Except, it's kind of a Sim City version of local control, where you pick a desired improvement from the ones available on the shelf -- a community pocket park, for example -- and then your chance to exercise control is deciding which corner should get the park and what color the flowers will be.
The site is called SFBetterStreets, and it pleasantly and perkily explains/enforces the "SF Better Streets" municipal plan, which apparently won an award last year.
It does seem helpful in explaining some of the policies, processes, ordinances and institutional biases that a neighborhood organization would be dealing with at the start of a campaign. But -- actually to follow this site's guidance on the possibilities open to neighborhood organizers? It would be like serving on your local student council: easy to engage in lots of constructive unpaid creative labor while you follow paths laid out for you, but difficult and confusing as soon as you show initiative in an unenvisioned direction.
It doesn't, just for example, invite or even quite recognize the possibility of complaints about the recently proposed SFPark parking meter expansion. (Search for the term "SFPark" and you get, "Oooops! Sorry, but nothing matched your search criteria. Please try again with some different keywords.") No need to add (but I will anyhow) that it doesn't explain how neighbors could campaign for greater tolerance toward unlicensed street vendors or vehicular residents.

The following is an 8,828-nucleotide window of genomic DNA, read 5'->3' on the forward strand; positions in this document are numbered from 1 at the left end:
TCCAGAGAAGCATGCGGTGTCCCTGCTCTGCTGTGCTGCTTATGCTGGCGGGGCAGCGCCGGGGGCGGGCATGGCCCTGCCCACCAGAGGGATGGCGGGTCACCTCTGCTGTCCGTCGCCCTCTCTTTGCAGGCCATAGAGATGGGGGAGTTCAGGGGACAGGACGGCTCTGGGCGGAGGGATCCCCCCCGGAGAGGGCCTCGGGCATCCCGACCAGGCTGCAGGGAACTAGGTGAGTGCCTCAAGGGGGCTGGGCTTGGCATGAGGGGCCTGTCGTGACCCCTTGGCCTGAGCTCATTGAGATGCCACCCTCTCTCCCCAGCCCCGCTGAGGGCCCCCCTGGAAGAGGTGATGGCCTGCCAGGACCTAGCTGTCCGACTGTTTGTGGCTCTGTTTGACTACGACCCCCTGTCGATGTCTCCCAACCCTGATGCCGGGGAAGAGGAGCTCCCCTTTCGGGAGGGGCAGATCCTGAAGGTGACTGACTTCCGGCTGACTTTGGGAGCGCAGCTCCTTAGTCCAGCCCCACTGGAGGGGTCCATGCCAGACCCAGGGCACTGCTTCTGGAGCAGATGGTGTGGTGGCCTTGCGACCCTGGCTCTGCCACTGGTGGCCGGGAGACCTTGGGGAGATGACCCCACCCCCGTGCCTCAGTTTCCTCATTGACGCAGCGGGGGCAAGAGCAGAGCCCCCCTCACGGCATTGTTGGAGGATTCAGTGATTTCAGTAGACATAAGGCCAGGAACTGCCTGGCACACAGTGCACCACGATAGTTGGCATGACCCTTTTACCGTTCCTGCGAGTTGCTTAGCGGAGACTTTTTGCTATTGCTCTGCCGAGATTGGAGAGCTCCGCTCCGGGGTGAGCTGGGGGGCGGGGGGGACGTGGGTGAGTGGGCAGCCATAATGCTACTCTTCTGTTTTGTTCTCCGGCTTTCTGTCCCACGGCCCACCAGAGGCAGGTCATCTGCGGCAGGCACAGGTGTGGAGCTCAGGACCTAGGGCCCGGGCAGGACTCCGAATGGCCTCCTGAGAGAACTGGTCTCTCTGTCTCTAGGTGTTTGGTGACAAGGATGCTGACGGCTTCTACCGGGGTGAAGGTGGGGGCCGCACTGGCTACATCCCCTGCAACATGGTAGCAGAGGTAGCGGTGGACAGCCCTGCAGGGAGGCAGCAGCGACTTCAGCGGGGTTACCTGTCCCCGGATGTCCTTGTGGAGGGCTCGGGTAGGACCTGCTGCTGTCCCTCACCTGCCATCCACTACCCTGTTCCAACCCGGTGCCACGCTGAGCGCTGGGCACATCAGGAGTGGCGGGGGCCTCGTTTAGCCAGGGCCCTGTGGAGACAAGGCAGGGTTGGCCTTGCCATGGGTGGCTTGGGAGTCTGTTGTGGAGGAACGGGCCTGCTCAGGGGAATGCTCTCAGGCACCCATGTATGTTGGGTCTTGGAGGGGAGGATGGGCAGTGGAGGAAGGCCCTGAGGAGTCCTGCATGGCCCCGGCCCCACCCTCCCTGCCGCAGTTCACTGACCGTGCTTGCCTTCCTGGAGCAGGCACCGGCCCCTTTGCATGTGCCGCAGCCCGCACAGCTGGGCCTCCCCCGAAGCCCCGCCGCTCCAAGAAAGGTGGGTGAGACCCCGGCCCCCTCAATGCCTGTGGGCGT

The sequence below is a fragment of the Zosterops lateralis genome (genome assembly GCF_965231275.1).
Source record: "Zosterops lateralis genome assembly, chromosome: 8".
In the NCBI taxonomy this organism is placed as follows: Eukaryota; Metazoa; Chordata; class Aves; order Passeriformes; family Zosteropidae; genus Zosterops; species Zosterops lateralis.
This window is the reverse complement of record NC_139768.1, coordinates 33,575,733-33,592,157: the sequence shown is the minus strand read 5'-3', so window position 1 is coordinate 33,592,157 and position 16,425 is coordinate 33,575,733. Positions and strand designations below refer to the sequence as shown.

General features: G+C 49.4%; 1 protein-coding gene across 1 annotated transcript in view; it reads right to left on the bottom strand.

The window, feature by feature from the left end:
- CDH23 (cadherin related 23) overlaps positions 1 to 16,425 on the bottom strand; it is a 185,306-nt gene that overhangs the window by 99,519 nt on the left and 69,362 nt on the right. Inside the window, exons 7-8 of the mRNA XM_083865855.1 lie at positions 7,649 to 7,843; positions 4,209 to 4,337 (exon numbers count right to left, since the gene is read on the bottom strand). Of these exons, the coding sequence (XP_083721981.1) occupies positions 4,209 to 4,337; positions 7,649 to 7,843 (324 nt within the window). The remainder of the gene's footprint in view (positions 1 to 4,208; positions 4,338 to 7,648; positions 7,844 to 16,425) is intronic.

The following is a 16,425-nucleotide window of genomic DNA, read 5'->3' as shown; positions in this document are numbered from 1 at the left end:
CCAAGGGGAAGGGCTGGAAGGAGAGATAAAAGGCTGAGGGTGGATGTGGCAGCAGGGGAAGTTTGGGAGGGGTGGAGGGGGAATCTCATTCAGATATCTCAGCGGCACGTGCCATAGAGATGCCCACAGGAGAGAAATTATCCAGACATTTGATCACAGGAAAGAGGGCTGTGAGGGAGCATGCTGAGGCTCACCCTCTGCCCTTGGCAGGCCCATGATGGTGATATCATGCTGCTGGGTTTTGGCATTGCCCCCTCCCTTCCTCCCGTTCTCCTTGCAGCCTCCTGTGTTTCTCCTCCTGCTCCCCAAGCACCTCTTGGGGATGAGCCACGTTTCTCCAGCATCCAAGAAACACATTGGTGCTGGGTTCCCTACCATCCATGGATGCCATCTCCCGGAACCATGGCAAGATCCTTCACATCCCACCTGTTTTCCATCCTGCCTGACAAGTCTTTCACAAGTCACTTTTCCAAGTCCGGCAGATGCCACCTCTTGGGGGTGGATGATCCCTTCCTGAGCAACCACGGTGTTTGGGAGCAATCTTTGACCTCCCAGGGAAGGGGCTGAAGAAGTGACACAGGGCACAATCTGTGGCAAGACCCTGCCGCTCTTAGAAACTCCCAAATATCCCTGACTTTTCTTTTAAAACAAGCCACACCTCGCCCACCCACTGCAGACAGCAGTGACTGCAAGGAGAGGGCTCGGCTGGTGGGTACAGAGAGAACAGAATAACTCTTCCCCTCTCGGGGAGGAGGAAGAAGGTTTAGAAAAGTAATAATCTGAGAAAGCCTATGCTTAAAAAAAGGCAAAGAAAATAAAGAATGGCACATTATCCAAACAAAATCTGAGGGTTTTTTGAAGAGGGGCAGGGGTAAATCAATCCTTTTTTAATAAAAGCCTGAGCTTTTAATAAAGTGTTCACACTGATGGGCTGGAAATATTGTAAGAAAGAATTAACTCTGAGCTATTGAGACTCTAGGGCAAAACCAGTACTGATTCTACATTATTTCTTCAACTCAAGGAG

And here's the core of the page on street artists:
"The San Francisco Arts Commission licenses street artists in San Francisco. Artists must present their work to a screening committee, obtain a certiﬁcate licensing them to sell their work, and participate in a lottery to see which spaces they will occupy. The Board of Supervisors sets appropriate locations for street artists."Oh. Well, that must be that, then.
And, well, the art student I defended last year who was facing an 869 MPC infraction charge for allegedly practicing his profession on Fisherman's Wharf? Not a real stakeholder, I guess.
It all brings to mind the retired general in 100 Years of Solitude who "could never understand the sense of a contest in which the two adversaries have agreed upon the rules."